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    Most vendors (Alcatel, Fujitsu, Marconi, etc al) can offer the technology it's just the operators who can't implement it yet. The problem with all this next gen stuff is that there are no significant tie ups between the content providers and the service providers. NTL don't make any money out of TV becuase there is no reguation of the resale price by SKY, which there clearly should be - something akin to the monopoly rules ofcom use to keep kicking BT.

    So until NTL or Telewest or Kingston sign up with someone who can provide the content - like the Beeb or one of the major film distriutors there will not be any signifcant rollout of the tecnology.
     
  12. Shakey21

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    NTL are about to launch TV on demand nationwide - well sometime this year - it has been announced as a product set internally within NTL.

    The tie up with Telewest may slow the rollout but it is coming. So the next step on from this is HDTV on demand. With Fibre to the kerb the only thing stopping NTL from doing this is the upgrade of the POP sites to allow for greater bandwidth to the home.
     
  13. Goose74

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    HDTV is normally broadcast at 19mbps in the States - given that most people wont be able to connect at anything like 18mb what quality will the service be like? Even with HDTV when the bitrate is too low it looks blocky a la sky's SD digital service
     
  14. Starburst

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    For the most part the US are still using mpegII, the UK HD DTT/Dsat broadcasts will be using mpeg4 thus reducing the required bitrate and who knows what sort of exotic or proprietary codecs could be used in a closed system such as video over IP links.
     
  15. Shakey21

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    NTLs TV on demand will allow users to store up to 20gig initially on a server - this will have to be more for HDTV - which can then be streamed to the users set top box on demand, which means they can pause, rewind, stop, start, etc to their hearts content. The idea is that if you buy a film like with sky boxoffice you have access to it for 24/48 hours. They also plan to offer films in a much shorter timescale than sky, typically 3 months after they finish on the big screeen.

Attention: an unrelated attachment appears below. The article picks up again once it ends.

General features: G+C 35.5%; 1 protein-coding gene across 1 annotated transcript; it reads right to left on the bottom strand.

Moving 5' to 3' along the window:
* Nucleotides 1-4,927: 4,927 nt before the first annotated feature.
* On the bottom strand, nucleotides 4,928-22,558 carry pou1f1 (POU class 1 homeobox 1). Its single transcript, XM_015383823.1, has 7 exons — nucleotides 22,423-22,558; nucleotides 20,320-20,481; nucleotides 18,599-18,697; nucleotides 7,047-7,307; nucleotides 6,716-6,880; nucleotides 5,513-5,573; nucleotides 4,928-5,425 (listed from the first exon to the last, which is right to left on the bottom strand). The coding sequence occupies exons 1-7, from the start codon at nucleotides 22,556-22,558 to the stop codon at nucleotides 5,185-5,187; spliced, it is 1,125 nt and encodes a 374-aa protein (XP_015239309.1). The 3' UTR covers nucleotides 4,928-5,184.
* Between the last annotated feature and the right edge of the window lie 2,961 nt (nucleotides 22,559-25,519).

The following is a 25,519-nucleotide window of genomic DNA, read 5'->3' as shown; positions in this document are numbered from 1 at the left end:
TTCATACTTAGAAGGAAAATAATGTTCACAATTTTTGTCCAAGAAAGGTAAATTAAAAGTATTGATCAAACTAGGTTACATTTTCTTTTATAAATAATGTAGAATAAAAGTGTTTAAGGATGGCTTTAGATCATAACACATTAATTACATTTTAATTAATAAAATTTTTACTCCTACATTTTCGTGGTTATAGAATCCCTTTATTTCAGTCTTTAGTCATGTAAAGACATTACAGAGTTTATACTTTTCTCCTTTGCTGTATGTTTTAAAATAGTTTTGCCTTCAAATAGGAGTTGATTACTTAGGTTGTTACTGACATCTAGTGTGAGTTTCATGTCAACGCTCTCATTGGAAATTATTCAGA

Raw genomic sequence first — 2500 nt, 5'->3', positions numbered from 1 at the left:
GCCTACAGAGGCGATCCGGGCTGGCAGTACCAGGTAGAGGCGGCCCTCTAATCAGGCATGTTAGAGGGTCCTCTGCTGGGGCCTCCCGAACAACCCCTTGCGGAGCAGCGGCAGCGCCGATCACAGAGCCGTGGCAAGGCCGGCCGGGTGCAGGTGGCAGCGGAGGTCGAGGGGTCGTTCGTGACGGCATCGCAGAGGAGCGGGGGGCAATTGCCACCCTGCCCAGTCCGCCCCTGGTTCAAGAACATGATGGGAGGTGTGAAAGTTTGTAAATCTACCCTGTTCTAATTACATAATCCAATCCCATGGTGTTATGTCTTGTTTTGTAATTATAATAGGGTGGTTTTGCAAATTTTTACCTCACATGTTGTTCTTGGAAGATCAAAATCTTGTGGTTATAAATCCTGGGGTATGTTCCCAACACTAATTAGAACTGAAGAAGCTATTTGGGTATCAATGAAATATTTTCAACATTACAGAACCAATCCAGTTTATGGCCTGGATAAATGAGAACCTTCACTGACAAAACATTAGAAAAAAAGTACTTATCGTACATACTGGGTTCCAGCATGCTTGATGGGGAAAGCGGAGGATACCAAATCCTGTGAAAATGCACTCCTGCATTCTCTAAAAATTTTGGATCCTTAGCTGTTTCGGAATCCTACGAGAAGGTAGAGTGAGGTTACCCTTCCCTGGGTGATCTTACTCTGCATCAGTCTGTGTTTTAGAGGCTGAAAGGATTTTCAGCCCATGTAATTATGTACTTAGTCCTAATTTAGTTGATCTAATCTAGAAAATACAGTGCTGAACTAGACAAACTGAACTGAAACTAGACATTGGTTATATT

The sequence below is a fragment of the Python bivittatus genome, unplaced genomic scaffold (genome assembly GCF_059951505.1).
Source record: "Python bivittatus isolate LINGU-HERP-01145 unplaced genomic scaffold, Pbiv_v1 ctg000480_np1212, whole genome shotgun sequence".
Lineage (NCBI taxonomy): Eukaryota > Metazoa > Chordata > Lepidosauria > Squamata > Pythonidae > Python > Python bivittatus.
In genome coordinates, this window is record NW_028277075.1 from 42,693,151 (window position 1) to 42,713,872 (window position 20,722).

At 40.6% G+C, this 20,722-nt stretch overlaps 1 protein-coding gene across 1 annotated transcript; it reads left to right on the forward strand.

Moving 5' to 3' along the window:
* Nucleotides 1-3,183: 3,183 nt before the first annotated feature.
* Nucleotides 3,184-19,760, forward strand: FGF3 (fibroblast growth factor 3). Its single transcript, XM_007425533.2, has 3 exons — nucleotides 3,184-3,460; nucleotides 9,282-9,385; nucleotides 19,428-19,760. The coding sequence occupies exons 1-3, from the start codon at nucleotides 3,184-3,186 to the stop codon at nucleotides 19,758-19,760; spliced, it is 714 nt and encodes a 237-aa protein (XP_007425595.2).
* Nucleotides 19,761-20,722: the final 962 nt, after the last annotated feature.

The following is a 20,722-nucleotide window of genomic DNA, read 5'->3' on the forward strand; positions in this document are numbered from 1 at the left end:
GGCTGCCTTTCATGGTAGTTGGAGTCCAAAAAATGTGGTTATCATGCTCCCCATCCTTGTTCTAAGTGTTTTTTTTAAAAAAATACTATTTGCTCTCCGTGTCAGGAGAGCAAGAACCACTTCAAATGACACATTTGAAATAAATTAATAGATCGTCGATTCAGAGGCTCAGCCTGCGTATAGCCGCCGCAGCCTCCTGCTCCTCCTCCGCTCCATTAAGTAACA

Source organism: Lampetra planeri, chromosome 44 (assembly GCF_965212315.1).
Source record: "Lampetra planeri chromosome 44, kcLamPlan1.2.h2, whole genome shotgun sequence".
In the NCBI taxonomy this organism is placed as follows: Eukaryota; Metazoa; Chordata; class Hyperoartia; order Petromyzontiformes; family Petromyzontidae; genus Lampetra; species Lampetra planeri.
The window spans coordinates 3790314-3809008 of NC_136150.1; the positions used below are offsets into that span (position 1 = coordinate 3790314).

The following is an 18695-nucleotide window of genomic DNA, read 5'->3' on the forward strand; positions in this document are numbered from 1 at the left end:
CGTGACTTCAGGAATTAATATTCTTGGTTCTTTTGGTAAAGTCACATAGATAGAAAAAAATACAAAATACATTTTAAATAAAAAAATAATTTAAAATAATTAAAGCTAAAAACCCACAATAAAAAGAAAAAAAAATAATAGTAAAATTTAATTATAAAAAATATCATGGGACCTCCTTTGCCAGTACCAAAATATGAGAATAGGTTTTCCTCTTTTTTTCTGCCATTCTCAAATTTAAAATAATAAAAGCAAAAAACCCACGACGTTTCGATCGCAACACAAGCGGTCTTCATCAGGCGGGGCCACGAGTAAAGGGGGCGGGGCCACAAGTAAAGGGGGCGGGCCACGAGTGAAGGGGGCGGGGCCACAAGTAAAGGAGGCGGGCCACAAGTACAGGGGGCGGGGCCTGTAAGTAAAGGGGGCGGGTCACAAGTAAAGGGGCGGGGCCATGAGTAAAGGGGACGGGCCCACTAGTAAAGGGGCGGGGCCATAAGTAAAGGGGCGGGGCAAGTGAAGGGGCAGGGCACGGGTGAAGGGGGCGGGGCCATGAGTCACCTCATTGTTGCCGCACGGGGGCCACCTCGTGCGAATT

Once this service is up and running the jump to HD won't take much. However, I think sky are the only ones who think 2006 for HDTV is realistic.
     
  16. Shakey21

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    Well H and VDSL is sort of available also and that's up to 50 meg so if you have the fibre there is no issue.
     
  17. Synchronicity

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    NTL went through chapter 11 about a year ago(effectivley filing for bankruptcy),so that pretty much wiped out all their debt.

    TBH,Im quite surprised how well the VOD works,at the moment the highlights section will only allow you to view BBC channels,Im not sure if this is due to issues with advertising or just that the BBC are the first ones to sign up :confused:

    I can see no reason whatsoever that NTL could not start providing HDTV on demand tomorrow.
     
  18. Goose74

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    Well thats a good point - if its MPEG4 the bitrate could go as low as DVD rates

    This would be a bad thing though. I have yet to see an officially released WM9 encoded 1080p that can compare to standard mpeg2 1080i. Like DivX et al you reach a point where higher bitrate is pointless since you have reached the effective limit yet the video is still softer and less defined than the source.